(WASHINGTON) — Standing on the Senate floor behind an enlarged photo of a memorial at Sandy Hook Elementary School taken in the days after the Connecticut shooting, Senate Majority Leader Harry Reid made another impassioned plea to Republicans to give up their filibuster threat on gun control legislation for the sake of “these babies who barely began to live in Newtown.”
“It is impossible to prevent every senseless tragedy but we owe it to our children to at least try,” Reid said. “I hope republicans will stop trying to shut down debate, start engaging on the tough issues we were sent to Washington to tackle.”
The memory of the young lives lost at the massacre of Sandy Hook will be front and center in the gun control debate on Capitol Hill this week as Tuesday the families of the victims are on Capitol Hill to lobby for Congress to move on the legislation.
Reid has set a tentative deadline for a compromise deal to be brokered on a key piece of the legislation on background checks.
“It’s only common sense that felons who couldn’t pass a background check in a gun store shouldn’t be able to walk into a gun show and buy a deadly weapon,” Reid said.
The majority leader invoked the suicide of his own father, who shot himself in 1972, to make the case.
“Sometimes people in a fit of passion will purchase the handgun to do bad things with it. Mr. President, even as my dad did, kill themselves. Waiting a few days helps. Requiring a simple background check every time a gun is sold is common sense,” he said.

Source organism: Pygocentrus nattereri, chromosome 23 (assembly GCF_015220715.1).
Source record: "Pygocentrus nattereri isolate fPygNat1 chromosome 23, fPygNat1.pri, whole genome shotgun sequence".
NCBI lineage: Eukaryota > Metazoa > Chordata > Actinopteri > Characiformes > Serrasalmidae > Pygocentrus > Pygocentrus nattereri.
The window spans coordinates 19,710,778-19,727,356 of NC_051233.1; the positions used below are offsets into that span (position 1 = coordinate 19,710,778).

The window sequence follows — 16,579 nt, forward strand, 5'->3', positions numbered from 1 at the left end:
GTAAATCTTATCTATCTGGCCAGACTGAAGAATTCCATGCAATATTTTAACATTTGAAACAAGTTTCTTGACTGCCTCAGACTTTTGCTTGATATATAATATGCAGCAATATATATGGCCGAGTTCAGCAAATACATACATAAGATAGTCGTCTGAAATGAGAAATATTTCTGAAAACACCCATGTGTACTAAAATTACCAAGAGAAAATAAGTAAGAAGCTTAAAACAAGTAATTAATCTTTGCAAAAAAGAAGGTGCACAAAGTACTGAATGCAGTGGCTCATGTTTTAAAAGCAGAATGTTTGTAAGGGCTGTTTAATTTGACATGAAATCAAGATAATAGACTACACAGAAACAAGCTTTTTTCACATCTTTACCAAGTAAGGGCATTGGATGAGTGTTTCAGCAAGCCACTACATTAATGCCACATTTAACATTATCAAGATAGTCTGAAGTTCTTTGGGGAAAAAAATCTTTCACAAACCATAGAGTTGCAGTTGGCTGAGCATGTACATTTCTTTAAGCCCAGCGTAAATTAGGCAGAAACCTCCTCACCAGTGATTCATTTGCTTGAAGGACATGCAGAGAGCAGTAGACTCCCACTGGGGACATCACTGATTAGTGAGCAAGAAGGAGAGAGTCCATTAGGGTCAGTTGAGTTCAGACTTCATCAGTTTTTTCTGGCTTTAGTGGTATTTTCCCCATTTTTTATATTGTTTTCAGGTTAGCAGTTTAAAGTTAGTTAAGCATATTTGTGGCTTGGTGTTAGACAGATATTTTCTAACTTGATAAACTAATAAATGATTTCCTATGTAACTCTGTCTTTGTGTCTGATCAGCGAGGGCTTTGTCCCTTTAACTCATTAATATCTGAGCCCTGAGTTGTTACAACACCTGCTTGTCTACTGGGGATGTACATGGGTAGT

Reid said the majority of gun owners in America are good people and spoke fondly about his own $28 gun he received as a birthday president from his parents, which he still owns.
“It was a Blueprinter Bust, a 12-gauge shotgun. Boy that’s a big gun. I still have it. It is a beautiful gun. My parents sent away for the Sears catalog for that present for me,” Reid recalled, “like most Americans I also believe the right to bear arms must be balanced with the right of all little boys and girls in this country, whether they live in inner city Chicago or sleepy Newtown, Connecticut, they deserve the right to grow up.”
Reid called for Republicans to allow the gun legislation, currently on the floor of the Senate, to move forward towards a vote by dropping their filibuster threat.
Thirteen Republican senators have threatened to filibuster the gun control legislation, promising to “oppose the motion to proceed to any legislation that will serve as a vehicle for any additional gun restrictions.”
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